Grassroots, a new film directed by Stephen Gyllenhaal, has an important message to communicate to our generation: mobilization in politics is more important than we realize. The internet is making it simultaneously easier to be globally informed and easier to hide behind our screens and pseudonyms, shirking from concrete action. Grassroots prompts reflection on the intricate ways in which grassroots movements are linking the local and global through the medium of internet.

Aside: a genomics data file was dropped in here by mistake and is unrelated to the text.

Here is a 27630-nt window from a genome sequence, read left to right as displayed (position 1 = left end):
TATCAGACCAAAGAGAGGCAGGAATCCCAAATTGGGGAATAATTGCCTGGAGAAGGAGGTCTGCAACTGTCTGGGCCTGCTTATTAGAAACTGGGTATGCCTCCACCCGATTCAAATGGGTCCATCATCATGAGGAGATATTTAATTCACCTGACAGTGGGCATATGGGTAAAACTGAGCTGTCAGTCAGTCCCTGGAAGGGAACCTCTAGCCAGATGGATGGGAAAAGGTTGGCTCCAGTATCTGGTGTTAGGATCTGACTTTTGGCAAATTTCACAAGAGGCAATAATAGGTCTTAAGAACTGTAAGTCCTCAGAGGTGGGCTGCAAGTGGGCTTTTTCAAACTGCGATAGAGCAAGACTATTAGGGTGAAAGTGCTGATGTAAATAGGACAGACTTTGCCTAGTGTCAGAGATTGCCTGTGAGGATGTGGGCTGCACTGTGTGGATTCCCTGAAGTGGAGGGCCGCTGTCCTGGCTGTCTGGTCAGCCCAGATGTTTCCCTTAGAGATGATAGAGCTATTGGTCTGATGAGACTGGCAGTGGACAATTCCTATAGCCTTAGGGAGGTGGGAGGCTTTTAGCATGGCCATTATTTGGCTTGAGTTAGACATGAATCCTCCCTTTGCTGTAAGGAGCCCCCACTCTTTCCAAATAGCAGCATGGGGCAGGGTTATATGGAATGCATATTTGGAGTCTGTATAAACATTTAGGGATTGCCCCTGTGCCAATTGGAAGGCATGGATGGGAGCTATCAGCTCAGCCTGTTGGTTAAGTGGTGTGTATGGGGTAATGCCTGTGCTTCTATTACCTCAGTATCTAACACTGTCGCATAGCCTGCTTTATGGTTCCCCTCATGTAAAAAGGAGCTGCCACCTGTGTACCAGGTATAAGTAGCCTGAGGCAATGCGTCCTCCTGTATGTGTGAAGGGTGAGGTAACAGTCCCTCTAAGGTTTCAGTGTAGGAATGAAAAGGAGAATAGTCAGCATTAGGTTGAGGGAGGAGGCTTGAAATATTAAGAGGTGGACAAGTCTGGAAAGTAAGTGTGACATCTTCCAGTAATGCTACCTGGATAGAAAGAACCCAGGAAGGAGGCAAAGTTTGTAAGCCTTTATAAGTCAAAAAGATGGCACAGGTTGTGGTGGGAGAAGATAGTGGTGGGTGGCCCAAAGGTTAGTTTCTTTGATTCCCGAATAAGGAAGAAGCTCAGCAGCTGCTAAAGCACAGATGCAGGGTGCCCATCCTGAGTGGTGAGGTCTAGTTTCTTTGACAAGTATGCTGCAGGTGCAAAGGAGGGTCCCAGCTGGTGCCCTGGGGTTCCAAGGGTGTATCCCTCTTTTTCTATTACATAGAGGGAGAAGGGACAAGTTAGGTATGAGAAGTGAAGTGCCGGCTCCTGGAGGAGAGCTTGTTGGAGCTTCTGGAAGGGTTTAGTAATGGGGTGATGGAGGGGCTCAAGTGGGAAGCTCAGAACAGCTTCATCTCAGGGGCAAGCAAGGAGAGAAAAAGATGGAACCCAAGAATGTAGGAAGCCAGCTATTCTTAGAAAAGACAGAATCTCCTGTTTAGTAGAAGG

The film tells the true story of Grant Cogswell, an Average Joe who decided to stand for mayor of Seattle in 2001 as an independent candidate, running against an entrenched and very popular incumbent. He enlists his reluctant friend Phil Campbell as campaign manager, and together they succeed in finding legions of volunteers for their campaign, which aims to create a monorail through Seattle rather than extending the highways which bring congestion and pollution to the city they love. They are a surprise success in the primaries, and the campaign draws more and more attention. Victory seems close; Cogswell’s blind passion and lack of strategy are endearing, but ultimately lead to his not getting voted in. The real Grant Cogswell is now in Mexico City, where he owns an English bookshop (“You can imagine what a success that is,” comments Gyllenhaal wryly). Is this, then, a story about failure?